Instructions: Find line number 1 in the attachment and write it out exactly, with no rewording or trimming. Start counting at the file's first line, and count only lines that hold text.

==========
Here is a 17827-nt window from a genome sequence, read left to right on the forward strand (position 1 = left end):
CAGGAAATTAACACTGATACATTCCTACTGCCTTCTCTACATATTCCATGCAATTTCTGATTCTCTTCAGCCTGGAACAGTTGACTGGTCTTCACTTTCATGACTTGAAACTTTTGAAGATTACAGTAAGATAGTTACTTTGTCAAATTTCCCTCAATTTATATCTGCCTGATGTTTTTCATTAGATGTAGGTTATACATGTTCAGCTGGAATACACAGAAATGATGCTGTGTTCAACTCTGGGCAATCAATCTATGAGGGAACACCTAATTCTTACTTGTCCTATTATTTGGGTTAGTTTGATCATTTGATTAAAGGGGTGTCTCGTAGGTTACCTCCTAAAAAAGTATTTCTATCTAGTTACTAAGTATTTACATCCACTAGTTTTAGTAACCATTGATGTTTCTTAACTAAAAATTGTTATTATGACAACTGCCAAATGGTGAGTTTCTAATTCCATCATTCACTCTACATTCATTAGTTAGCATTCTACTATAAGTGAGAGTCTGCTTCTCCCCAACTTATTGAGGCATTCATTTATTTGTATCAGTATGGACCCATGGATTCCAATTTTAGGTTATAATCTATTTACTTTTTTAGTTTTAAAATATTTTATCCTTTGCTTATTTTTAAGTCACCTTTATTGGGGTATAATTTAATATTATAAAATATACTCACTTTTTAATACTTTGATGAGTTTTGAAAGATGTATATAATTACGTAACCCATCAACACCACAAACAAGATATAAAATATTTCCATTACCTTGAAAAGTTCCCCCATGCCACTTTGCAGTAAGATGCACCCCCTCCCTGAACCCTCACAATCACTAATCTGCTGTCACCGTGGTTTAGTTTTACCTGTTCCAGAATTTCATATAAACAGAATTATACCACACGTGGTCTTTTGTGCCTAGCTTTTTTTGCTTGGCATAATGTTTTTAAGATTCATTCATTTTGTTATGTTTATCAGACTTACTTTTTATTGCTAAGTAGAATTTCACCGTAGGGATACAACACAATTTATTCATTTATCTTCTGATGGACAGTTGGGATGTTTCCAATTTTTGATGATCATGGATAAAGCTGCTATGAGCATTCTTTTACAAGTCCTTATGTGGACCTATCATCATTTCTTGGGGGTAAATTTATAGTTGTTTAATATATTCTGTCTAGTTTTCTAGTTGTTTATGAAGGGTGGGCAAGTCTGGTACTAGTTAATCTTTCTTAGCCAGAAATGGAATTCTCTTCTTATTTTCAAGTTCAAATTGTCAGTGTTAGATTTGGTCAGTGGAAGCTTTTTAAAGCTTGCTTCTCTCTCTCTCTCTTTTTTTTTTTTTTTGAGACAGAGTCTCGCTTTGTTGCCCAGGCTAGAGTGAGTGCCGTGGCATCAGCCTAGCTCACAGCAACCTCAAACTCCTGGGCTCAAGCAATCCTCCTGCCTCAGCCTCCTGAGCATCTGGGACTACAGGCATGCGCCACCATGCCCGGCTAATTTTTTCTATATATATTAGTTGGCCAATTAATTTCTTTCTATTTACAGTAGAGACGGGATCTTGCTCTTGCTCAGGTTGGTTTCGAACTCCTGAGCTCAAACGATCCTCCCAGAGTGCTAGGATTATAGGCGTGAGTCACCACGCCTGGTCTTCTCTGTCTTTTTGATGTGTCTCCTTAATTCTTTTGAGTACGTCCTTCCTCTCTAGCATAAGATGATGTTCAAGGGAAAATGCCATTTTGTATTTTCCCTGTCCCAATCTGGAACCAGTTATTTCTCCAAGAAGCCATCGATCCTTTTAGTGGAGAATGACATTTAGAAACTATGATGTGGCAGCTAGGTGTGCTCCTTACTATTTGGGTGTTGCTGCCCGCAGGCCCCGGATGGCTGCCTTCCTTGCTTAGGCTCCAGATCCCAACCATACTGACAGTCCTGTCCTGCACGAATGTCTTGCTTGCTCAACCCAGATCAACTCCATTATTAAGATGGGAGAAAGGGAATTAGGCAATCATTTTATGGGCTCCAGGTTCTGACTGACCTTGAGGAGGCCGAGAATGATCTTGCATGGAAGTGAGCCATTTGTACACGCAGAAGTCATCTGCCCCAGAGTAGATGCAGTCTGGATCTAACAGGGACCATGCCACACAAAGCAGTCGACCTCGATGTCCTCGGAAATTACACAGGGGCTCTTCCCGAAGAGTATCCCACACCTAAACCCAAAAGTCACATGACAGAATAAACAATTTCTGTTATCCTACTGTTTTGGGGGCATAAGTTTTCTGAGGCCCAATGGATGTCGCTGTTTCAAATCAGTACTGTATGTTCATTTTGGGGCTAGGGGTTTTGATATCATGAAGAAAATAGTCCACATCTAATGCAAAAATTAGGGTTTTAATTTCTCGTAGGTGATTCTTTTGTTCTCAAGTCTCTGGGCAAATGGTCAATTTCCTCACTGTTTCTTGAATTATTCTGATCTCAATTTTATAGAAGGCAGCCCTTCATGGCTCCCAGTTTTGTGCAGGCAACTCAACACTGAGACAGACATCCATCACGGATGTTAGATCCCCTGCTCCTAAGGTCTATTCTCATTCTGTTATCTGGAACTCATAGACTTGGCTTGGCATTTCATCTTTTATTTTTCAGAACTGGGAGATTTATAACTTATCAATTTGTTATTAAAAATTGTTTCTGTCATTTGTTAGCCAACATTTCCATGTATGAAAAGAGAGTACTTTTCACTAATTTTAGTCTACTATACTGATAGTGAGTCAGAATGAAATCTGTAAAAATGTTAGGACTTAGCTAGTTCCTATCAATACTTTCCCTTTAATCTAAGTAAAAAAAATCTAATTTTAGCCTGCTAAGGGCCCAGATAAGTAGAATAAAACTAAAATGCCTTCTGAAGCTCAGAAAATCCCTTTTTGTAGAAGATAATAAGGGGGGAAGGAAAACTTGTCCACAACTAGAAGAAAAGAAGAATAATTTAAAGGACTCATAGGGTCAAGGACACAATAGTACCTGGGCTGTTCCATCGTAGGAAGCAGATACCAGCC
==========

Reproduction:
Here is a 17827-nt window from a genome sequence, read left to right on the forward strand (position 1 = left end):